No agreement yet for Thai-Cambodian foreign ministers’ border dispute meeting

August 20, 2008 at 1:38 am Leave a comment

CHA-AM, Thailand, Aug. 19 (Xinhua) — No new agreement has been reached yet after hours of negotiations between Thai and Cambodian delegations led by respective foreign ministers over the disputed border around the Preah Vihear temple on Tuesday at Thailand’s central resort town Cha-am, Phetchburi province.

The meeting between Thai Foreign Minister Tej Bunnag and his Cambodian counterpart Hor Namhong and a parallel study group by military and related border affairs officials opened on the morning at a hotel in Cha-am, some 220 kilometers southwest of Bangkok and near the beach resort town Hua Hin.

The meeting is aimed to find a peaceful solution to a long border dispute regarding a 4.6-sq-kilometer area around the 11th-century ruins of the Khmer-style Hindu temple of Preah Vihear, listed recently by UNESCO as a World Heritage, and to lay down foundations for future cooperation on demarcation and demining work along the disputed border.

The meeting lasted some six hours with a short lunch break before the two ministers left for a scheduled audience to the ThaiKing Bhumibol Adulyadej at the royal summer palace at nearby Hua Hin, where the King now resides, at around 4:30 p.m. (0930 GMT).

They will return to the hotel in the evening to continue the meeting, which was supposed to end within the day. However, the anticipation for a conclusion of success or breakthrough was low, as both sides had strong claims over some points that made the negotiation hard to pass through, sources said.

This is the second-round talks on a ministerial level. The two foreign minister had their first talks on July 28 in Siem Reap, Cambodia, which produced no big breakthrough.

As a result of the talks and a good gesture before the second meeting, however, the two sides did remove most of their military personnel, which have been quickly strengthened since mid-July to an estimated 1,000 more from each side, along the disputed border around the temple since Saturday.

On Tuesday afternoon, outside the hotel, a number of Thais had a quiet protest against Cambodia’s “occupation” of Preah Vihear site and surrounding border areas, by raising banners which reads “Cambodia get out.”

Earlier before the meeting started, Tharit Charungvat, spokesman for the Thai Foreign Ministry, said the atmosphere between the two ministers was good on Monday when they met and joined in a dinner, and that the situation has been improving a lot, as the tensions at the border have been eased as a result of the military “redeployment” following previous talks under bilateral mechanism including the General Border Committee which started early July and the Foreign Ministers’ first meeting.

Tharit reiterated that territorial dispute is normal for any two neighboring countries, and that the situation for Thailand and Cambodia has now cooled down.

Thailand hopes that Tuesday’s meeting would turn out positive results, and “the situation will go back to normal as soon as possible”, but he could not give the timetable for when the planned border demarcation work and complete military retreatment from the zone in question would start or finish.

Before Tuesday’s talks, only about 10 soldiers from each side remain at the Keo Sikha Kiri Svara Pagoda on the access to the Preah Vihear temple, which sits at the border between Thai northeastern province of Si Sa Ket and Cambodia’s Preah Vihear province, following a respective “redeployment” since Saturday, and some 20 others from each side at areas nearby for patrol.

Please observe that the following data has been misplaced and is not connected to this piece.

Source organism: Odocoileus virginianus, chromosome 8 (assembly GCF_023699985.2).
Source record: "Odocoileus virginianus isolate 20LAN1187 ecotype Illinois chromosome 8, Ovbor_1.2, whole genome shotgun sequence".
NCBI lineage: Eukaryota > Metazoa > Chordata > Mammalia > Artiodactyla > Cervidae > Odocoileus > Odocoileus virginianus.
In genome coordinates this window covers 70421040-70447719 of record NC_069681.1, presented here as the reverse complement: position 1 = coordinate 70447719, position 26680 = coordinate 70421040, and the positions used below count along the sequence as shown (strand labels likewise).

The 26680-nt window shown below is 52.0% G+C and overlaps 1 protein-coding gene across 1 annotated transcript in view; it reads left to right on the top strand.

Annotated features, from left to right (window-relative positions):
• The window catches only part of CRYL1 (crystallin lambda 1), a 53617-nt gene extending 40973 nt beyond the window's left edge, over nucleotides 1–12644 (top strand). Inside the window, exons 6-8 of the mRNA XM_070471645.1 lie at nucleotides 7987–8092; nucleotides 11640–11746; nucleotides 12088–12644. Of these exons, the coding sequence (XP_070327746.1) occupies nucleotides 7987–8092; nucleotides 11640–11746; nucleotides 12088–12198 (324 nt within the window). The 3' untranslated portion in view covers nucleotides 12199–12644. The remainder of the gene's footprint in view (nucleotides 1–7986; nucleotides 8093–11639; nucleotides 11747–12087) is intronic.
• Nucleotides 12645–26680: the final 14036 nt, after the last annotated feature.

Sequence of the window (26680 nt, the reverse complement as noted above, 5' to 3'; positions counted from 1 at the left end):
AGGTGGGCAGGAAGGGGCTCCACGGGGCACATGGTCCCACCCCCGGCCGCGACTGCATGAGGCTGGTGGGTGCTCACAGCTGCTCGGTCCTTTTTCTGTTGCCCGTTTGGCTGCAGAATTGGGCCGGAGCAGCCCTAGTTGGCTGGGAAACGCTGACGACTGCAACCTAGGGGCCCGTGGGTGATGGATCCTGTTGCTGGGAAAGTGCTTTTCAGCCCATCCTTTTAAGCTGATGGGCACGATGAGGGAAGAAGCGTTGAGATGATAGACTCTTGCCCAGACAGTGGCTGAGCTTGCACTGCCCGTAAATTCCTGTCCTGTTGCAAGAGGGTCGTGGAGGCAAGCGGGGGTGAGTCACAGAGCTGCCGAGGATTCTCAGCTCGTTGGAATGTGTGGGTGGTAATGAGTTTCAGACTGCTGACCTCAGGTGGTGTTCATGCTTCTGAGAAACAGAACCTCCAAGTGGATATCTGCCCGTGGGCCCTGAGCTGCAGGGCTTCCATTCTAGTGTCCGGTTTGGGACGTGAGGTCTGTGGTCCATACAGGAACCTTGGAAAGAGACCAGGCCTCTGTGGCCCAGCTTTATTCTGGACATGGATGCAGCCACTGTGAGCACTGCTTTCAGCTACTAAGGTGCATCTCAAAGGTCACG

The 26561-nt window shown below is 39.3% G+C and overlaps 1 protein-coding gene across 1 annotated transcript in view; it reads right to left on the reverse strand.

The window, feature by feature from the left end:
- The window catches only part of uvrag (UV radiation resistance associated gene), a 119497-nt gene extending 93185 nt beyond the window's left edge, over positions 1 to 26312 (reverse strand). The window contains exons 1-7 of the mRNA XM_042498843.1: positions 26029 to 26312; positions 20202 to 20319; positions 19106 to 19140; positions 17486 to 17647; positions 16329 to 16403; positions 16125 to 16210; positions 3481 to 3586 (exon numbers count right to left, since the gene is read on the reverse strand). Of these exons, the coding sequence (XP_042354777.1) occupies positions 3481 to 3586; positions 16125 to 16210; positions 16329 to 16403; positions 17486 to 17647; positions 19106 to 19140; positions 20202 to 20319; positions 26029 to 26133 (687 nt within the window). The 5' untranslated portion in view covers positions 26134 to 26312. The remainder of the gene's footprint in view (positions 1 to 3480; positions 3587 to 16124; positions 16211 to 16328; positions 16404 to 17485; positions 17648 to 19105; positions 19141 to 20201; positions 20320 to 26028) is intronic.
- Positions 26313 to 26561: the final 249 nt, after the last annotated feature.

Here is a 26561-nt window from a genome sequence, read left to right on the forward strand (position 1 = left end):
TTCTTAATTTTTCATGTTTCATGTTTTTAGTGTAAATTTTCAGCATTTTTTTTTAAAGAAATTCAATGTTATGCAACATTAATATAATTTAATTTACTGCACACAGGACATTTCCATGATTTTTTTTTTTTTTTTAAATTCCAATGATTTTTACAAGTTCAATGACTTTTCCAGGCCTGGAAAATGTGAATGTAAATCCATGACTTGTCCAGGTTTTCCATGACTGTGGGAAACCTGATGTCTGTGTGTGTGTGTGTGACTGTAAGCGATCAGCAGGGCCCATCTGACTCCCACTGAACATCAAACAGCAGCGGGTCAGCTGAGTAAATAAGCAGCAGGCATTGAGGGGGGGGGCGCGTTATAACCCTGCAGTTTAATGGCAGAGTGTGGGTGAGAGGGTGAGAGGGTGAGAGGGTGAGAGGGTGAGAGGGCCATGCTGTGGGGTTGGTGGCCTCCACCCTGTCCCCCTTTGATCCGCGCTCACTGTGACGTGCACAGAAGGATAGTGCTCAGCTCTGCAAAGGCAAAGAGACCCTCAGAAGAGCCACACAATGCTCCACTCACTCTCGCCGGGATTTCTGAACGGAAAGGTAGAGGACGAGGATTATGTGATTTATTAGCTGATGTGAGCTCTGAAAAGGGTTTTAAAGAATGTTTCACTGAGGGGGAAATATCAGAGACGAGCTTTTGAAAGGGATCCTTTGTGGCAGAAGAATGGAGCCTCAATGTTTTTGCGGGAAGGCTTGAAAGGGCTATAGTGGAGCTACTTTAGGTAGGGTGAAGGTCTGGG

The military stand-off, which has seen a quick increase of military personnel along the disputed border zone by each side, started after three Thais, including a monk, were briefly detained by Cambodian authorities on July 15 for “intruding Cambodian territory” by breaking into the Preah Vihear temple compound to declare Thai sovereignty over the temple.

The temple was awarded to Cambodia in a 1962 verdict of the International Court of Justice, which some Thais have been reluctant to accept. The dispute became a hot issue when Cambodia launched efforts to bid for the listing of the temple as a World Heritage Site last year.

The United Nations Educational, Scientific and Cultural Organization (UNESCO) World Heritage Committee approved Cambodia’s application early last month, triggering a wave of national sentiment in Thailand urging the Thai government to take counter actions in defense of territorial sovereignty.

Then Thai foreign minister Noppadon Pattama was forced to resign last month for signing a joint communique to endorse Thai support for Cambodia’s World Heritage bid without prior parliament approval, which was later held unconstitutional. Veteran diplomat Tej Bunnag was appointed as the successor just in time for the first ministerial talks on July 28 in Siem Reap, Cambodia, which produced no breakthrough but an agreement on “military redeployment” along the disputed border.

Earlier Reports from Phnom Penh quoted Cambodian Deputy Prime Minister and Foreign Minister Hor Namhong as saying before leaving for Thailand on Monday that he was optimistic about the second bilateral meeting “to seek peaceful resolution to withdraw the troops totally from the Keo Sikha Kiri Svara Pagoda and the surrounding areas of the Preah Vihear Temple.”     

 
Editor: Yan
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Entry filed under: Politics, Preah Vihear Issue. Tags: , .

Cambodian daily newspaper closes Thailand, Cambodia agree on full troop redeployment

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